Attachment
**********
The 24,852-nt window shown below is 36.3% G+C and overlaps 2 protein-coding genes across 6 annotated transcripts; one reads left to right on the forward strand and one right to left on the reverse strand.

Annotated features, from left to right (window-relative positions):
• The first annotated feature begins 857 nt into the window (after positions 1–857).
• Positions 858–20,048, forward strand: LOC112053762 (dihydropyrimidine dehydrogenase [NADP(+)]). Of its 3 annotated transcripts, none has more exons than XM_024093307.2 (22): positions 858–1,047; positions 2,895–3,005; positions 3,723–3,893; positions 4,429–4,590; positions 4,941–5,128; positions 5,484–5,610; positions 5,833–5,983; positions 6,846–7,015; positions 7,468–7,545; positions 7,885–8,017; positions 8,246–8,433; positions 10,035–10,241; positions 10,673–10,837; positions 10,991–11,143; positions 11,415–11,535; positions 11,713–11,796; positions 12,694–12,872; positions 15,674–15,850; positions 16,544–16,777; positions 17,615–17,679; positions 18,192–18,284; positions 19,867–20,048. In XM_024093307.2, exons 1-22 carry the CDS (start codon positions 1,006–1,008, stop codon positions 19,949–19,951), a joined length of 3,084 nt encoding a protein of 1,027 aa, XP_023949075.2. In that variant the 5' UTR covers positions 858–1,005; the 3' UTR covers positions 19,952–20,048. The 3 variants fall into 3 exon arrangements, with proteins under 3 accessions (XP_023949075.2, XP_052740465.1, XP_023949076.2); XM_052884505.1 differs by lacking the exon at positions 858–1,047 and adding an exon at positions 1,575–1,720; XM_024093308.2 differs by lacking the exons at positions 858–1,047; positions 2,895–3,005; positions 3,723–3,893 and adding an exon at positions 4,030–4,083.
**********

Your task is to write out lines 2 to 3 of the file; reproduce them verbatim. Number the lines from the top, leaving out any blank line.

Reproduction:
Annotated features, from left to right (window-relative positions):
• The first annotated feature begins 857 nt into the window (after positions 1–857).